Access to popular park sites blocked

PUBLISHED : Sunday, 16 July, 2006, 12:00am
UPDATED : Sunday, 16 July, 2006, 12:00am

Path to Clear Water Bay beaches and a kite-flying spot shut off after landowner tires of trespassers

A landowner has fenced off a big section of Clear Water Bay Country Park - blocking off beaches and a headland popular with kite-fliers - to stop the government encroaching on his land.

The owner of the 56,536 sq ft piece of land near Lobster Bay erected the barricades after increasing numbers of people began trespassing on his land to get to the headland, where democrats last month staged their annual protest for freedom and democracy on the mainland.

The government has never built public access to the site.

The fencing, which will eventually extend over a section of road leading to a barbecue site, blocked access to the pebbled beaches in the park.

A worker on the site said the government used the land illegally.

'The owner has the right to protect his property,' he said. 'This has been taken over by the Agriculture, Fisheries and Conservation Department for many years.'

The man, who did not want to be named, added: 'They even built a road through it and took over part of it for the barbecue site. Why can't they build a road to go around?'

The owner, who bought the seven lots under the name Top Ascent Limited, could not be reached for comment.

A regular park visitor, Joan Miyaoka, said she couldn't believe how fast the fences went up.

'If they block the beaches off all summer, nobody will come back next year,' she said. 'Then it will just become a private beach.

'This is one of the last places in Hong Kong that is unpolluted and pure. They have easy access, the view is magnificent and it is not crowded. They are rare natural beaches.'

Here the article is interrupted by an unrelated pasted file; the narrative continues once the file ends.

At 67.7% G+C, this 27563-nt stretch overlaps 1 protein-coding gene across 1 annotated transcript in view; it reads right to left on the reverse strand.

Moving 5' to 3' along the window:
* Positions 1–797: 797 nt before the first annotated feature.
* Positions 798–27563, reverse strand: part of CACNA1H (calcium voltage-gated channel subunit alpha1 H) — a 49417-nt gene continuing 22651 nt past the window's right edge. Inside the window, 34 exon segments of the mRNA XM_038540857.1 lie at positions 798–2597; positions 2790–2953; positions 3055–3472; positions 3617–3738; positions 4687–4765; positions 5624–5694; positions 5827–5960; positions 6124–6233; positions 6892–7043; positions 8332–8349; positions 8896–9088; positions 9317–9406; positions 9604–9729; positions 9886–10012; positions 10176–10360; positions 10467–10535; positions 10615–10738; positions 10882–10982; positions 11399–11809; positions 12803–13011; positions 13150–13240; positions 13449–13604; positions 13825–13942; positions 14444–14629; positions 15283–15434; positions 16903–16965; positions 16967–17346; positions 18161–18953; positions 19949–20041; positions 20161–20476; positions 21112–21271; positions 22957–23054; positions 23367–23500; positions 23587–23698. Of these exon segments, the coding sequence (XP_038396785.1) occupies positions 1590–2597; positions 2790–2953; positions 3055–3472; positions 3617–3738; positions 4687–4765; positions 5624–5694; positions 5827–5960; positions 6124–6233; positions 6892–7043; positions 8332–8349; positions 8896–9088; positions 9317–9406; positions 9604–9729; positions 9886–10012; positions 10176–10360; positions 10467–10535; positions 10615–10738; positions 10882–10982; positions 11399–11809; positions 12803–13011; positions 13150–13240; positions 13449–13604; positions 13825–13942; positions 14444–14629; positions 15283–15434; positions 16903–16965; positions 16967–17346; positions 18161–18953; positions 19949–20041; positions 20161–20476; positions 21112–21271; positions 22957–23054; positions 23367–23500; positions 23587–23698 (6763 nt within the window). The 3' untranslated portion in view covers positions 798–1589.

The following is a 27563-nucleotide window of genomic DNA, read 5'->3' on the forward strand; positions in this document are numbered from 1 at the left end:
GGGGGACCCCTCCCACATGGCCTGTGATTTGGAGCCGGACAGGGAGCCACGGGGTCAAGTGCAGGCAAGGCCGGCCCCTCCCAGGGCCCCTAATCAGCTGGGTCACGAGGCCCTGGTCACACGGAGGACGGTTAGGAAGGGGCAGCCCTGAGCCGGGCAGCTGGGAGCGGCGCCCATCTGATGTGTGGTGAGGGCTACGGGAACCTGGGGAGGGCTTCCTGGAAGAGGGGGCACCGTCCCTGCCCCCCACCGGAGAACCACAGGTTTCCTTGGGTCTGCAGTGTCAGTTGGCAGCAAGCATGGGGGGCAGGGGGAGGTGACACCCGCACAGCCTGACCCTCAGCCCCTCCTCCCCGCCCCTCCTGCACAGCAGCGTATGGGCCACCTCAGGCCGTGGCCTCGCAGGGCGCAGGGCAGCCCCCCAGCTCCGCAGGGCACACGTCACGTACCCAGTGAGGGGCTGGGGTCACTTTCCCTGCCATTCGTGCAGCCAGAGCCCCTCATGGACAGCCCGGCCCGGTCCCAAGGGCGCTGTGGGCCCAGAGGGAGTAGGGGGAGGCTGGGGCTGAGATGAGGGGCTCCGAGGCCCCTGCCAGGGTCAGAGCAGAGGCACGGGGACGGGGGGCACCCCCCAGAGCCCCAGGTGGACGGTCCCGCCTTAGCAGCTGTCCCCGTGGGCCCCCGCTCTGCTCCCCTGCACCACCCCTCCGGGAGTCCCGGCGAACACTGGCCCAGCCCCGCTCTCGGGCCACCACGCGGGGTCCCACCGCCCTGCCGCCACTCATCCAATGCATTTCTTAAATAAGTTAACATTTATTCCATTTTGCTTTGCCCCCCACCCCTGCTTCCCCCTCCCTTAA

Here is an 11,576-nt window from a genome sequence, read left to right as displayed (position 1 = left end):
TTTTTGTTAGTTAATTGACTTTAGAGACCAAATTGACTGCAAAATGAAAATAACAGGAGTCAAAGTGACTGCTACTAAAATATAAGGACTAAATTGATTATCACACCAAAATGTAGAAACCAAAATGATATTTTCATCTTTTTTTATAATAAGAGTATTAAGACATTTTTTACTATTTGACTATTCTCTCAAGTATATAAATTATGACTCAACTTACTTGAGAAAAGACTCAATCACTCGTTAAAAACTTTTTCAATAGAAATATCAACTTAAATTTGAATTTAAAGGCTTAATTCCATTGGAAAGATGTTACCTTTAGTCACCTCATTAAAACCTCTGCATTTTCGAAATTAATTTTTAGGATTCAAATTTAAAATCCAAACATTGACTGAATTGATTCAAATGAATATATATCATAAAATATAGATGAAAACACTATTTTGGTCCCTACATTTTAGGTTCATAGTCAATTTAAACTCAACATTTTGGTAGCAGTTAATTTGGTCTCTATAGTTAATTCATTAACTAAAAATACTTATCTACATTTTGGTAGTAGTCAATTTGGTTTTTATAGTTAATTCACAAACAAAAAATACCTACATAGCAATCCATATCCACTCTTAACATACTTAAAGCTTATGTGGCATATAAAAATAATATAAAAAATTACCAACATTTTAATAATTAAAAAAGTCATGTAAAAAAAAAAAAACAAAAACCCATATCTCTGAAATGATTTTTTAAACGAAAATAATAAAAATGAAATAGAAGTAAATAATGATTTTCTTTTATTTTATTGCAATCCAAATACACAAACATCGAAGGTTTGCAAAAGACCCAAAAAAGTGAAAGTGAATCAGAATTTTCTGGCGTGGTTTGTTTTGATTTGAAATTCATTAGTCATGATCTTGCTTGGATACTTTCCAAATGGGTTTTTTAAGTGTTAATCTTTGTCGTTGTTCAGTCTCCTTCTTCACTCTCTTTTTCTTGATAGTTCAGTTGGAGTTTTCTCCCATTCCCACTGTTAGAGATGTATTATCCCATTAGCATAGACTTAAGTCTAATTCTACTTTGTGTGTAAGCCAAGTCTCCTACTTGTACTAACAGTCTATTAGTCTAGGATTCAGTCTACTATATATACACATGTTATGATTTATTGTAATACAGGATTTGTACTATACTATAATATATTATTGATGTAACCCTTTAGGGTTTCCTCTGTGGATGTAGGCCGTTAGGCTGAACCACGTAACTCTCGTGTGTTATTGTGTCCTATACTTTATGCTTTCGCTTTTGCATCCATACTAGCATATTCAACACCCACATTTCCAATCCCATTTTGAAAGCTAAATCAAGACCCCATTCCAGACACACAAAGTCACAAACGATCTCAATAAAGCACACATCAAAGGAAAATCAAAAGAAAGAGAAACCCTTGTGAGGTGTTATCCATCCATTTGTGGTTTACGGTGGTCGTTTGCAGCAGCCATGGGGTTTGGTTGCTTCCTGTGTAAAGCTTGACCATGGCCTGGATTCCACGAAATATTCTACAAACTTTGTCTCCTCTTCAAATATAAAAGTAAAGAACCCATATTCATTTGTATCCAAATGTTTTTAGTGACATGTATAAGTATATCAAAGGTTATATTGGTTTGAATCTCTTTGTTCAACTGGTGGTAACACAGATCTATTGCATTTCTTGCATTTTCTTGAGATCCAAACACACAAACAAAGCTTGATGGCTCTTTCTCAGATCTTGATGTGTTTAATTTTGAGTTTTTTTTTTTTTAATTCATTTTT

The conservation, lands and environmental protection departments have investigated the site.

'It is private property and he has the right to fence it off without telling us,' a conservation department spokesman said. 'Part of the road [to the barbecue site] and half the barbecue site is also on private land so we have to give the area back.'

The spokesman said a small portion of Hong Kong's country parks was on private land. 'It is not an unusual thing.'

A week of bargaining between the conservation department and the owner resulted in the government returning half the barbecue site and a section of the road to the owner.

People who used to park near the picnic spot will have to find somewhere else to park.

A public path looping around the private property, connecting the beaches and leading to the headland will be built.

In exchange, the landowner has agreed to allow temporary access for kite-flying.

'He has agreed not to block it off while we build a road,' the department's spokesman said. 'It will take one to two months. I do not know how much it will cost. As for the beaches, people will have to find a long way round or wait until the new path is built.'

Land experts suggest that if the government wants to save a few dollars it can take the landowner to court.

'If the government can prove that the public has been using the land for 12 years without interruption and the owner has left the land untouched, it can seize the land back,' said Angela Lee, a partner with law firm Baker & McKenzie.